Higher Ed Portal > Broadening Participation in STEM > Support Students

Support Students through to Graduation

There are many interconnected aspects to supporting students through STEM programs from admission all the way to attaining their degree. Critical support may come from interactions in the classroom, in co-curricular activities, or as part of student support services outside of academics. In addition, since no two students are alike, the mix of support structures that each will need are different as well. It is important to have a constellation or web of supports available to meet the varying needs of the students who will enter your courses and programs.

Provide Academic Supports

Many students, including some from underrepresented minorities struggle in STEM disciplines, because of gaps in their academic preparation not because of lack of talent. Without assistance, the challenge of starting from a different level can be insurmountable. As part of the solution to this challenges, institutions of higher education need to concern themselves not only with supporting the students that are already on their campuses, but also in strengthening the pipeline that brings students into STEM disciplines.

Build a Sense of Community

Research shows that students who feel they 'belong' have a higher degree of intrinsic motivation and academic confidence. Promoting activities that generate that sense of community and addressing potential barriers to particular groups can pay off in terms of students' ability to see themselves in a STEM discipline.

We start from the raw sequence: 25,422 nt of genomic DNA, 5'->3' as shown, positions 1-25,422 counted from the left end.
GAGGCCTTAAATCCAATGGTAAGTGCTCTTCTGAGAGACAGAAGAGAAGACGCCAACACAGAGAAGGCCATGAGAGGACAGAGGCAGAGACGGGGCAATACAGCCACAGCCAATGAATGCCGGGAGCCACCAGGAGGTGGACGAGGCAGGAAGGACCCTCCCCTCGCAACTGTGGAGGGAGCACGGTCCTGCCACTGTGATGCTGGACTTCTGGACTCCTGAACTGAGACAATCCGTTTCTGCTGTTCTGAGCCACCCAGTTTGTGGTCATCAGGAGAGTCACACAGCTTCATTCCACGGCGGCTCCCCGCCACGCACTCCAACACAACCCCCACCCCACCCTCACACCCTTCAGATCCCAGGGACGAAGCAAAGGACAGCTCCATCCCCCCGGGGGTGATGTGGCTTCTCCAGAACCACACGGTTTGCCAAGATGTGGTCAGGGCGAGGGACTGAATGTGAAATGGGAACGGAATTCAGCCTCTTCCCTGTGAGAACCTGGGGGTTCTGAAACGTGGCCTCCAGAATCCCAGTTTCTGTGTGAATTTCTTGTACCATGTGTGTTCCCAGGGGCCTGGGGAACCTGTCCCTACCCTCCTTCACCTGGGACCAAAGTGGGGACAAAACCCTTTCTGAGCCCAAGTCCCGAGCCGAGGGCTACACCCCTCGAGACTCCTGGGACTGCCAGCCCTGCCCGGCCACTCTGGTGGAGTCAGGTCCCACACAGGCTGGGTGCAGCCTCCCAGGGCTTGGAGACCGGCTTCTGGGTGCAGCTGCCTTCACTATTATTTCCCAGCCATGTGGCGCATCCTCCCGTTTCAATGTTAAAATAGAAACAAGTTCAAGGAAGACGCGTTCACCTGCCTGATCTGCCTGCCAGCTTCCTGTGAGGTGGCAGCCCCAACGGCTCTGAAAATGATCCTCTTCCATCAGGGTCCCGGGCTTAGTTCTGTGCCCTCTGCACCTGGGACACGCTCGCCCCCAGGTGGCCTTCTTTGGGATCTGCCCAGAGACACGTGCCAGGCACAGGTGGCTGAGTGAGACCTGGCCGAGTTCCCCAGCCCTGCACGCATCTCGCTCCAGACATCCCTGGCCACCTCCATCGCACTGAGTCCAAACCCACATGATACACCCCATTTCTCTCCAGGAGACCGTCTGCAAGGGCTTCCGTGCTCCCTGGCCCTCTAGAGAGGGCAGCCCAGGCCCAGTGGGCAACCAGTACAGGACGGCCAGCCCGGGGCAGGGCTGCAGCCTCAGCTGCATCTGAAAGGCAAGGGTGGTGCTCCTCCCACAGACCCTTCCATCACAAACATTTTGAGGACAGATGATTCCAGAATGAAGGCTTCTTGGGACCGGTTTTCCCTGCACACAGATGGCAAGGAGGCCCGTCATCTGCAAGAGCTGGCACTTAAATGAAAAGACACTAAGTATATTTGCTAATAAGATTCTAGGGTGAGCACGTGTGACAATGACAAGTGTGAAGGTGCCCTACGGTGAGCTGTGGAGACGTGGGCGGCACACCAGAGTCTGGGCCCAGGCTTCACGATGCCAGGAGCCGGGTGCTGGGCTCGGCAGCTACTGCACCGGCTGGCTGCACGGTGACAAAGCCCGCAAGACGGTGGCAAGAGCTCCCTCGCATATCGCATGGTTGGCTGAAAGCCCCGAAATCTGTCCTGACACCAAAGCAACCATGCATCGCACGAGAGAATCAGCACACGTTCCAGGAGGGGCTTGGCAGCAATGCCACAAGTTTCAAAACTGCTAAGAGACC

Teach Students How to Learn

An awareness of the learning process can improve learning dramatically. Both students and faculty benefit from an explicit focus on helping students learn strategies to monitor and regulate their own learning.


Prioritize Advising and Mentoring

Advising and mentoring are critical parts of retaining students in STEM programs and producing graduates who are ready for their next step, whether it be transitioning to the workforce or going on to further study. This can be especially important for first-generation college students who may not have other role-models to provide advice on succeeding in college.

Facilitate Real-World Experiences

Students must gain experience in applying the knowledge and skills to complex, real world challenges. Internships and research opportunities provide students with the opportunity to do the work of their discipline and gain an understanding of what it is like to be a professional in STEM.

Foster Interdisciplinary Learning

Training in science, engineering and mathematics content and skills is necessary, but not sufficient to prepare future leaders in STEM fields. Students need to be able to integrate knowledge from other disciplines in order to transfer, apply, and synthesize their classroom learning into a coherent and usable body of knowledge.